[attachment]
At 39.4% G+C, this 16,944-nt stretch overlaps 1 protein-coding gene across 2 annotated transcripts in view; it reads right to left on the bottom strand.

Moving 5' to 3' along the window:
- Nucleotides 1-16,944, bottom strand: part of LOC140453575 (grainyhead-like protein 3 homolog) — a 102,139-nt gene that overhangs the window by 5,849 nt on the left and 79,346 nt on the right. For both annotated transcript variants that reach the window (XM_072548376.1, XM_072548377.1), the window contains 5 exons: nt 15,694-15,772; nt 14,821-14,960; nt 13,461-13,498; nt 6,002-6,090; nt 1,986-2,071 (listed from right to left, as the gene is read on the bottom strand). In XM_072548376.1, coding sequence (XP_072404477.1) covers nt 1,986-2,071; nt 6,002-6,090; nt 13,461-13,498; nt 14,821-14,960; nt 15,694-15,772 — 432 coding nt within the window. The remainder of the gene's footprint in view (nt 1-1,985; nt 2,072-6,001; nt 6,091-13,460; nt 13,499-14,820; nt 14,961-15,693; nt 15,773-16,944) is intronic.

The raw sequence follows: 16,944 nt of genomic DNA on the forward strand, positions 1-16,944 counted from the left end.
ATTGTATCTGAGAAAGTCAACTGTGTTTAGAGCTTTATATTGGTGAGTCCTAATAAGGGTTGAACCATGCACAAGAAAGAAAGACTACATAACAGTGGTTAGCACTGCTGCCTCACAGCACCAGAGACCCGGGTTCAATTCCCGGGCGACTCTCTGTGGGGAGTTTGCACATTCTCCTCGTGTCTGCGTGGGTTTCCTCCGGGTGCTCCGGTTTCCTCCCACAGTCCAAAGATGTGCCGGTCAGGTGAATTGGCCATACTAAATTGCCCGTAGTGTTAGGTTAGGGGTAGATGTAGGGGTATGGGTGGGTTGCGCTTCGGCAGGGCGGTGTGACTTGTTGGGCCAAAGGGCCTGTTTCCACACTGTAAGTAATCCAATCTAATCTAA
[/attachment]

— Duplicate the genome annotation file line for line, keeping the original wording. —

At 39.4% G+C, this 16,944-nt stretch overlaps 1 protein-coding gene across 2 annotated transcripts in view; it reads right to left on the bottom strand.

Moving 5' to 3' along the window:
- Nucleotides 1-16,944, bottom strand: part of LOC140453575 (grainyhead-like protein 3 homolog) — a 102,139-nt gene that overhangs the window by 5,849 nt on the left and 79,346 nt on the right. For both annotated transcript variants that reach the window (XM_072548376.1, XM_072548377.1), the window contains 5 exons: nt 15,694-15,772; nt 14,821-14,960; nt 13,461-13,498; nt 6,002-6,090; nt 1,986-2,071 (listed from right to left, as the gene is read on the bottom strand). In XM_072548376.1, coding sequence (XP_072404477.1) covers nt 1,986-2,071; nt 6,002-6,090; nt 13,461-13,498; nt 14,821-14,960; nt 15,694-15,772 — 432 coding nt within the window. The remainder of the gene's footprint in view (nt 1-1,985; nt 2,072-6,001; nt 6,091-13,460; nt 13,499-14,820; nt 14,961-15,693; nt 15,773-16,944) is intronic.

The raw sequence follows: 16,944 nt of genomic DNA on the forward strand, positions 1-16,944 counted from the left end.
ATTGTATCTGAGAAAGTCAACTGTGTTTAGAGCTTTATATTGGTGAGTCCTAATAAGGGTTGAACCATGCACAAGAAAGAAAGACTACATAACAGTGGTTAGCACTGCTGCCTCACAGCACCAGAGACCCGGGTTCAATTCCCGGGCGACTCTCTGTGGGGAGTTTGCACATTCTCCTCGTGTCTGCGTGGGTTTCCTCCGGGTGCTCCGGTTTCCTCCCACAGTCCAAAGATGTGCCGGTCAGGTGAATTGGCCATACTAAATTGCCCGTAGTGTTAGGTTAGGGGTAGATGTAGGGGTATGGGTGGGTTGCGCTTCGGCAGGGCGGTGTGACTTGTTGGGCCAAAGGGCCTGTTTCCACACTGTAAGTAATCCAATCTAATCTAA